Plots were harvested on October 3 and October 24 at the Tuscarora and Thurmont farms, respectively. The average yield for each farm individually and combined were calculated (Table 2). Yield ranged from 61 to 70 bu/A. Overall, yield differences between the populations were within three bu/A. While a complete statistical analysis has not been conducted, the trend of the data indicates that planting at a lower population, such as 120,000 or 100,000, would allow for reduced seed costs while still maintaining optimum yield.

The variety used at the Thurmont farm was Pioneer P37A69, which retails for $71.00 per unit of 140,000 seeds. The variety used at the Tuscarora farm was Hubner 38-27R2X, which retails for $59.00 per unit of 140,000 seeds. (Note that these costs do not include any discounts or seed treatments.) At the time of harvest, soybeans were $9.51/bu on the Chicago Board. The net dollar amount was calculated by subtracting the seed cost from the gross amount per acre. At the Thurmont farm, the 100,000 planting population had the highest net per acre at $598.19, while the 140,000 and 160,000 populations had the lowest net, around $581/A (Table 2). At the Tuscarora farm, the 120,000 planting population had the highest net per acre at $560.13, while the 160,000 population had the lowest net at $515.76/A.

Planting at lower populations, around 100 to 120 thousand ppa, may not reduce yield or net per acre, indicating that this is a potential for cost savings on farms. We are planning to conduct this study again next year at more locations around the state. To stay up to date with this research project, visit https://go.umd.edu/FCagresearch.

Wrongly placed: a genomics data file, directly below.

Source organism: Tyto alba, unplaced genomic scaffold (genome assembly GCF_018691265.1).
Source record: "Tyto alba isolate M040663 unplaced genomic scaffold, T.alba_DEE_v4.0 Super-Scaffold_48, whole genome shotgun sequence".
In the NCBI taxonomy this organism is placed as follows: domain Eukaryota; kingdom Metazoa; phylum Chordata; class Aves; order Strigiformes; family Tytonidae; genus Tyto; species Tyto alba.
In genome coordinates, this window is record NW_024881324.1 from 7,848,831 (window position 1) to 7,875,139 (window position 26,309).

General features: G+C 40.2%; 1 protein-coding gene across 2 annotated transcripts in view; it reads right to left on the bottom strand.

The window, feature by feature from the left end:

Table 1. Initial Population Counts, July 1.

 

Thurmont Farm

Tuscarora Farm

Planted Population

(1000 plants per acre [ppa])

Initial Population (1000 ppa)

% Germination Initial Population (1000 ppa)

% Germination

80

63

79 71

88

100

85

85 88

88

120

95

79 117

98

140

123

88 124

88

160

135

84 153

96

 

Table 2. Average Yield at 13.5% Moisture and Net Profit in $/A.

 

Yield (bu/A)

Net $/A

Planted Population (1000 plants per acre)

Thurmont Farm

Tuscarora Farm

Both Farms

Thurmont Farm

Tuscarora Farm

80

67

61

64

596.92

548.18

100

68

63 65 598.19

554.78

120

69

64 66 595.33

560.13

140

69

63 66 581.39

542.89

160

70

61 65 581.71

515.76

Evaluation of the performance of a soy protein seed lubricant

Dr. Nicole Fiorellino, Extension Agronomist
University of Maryland, College Park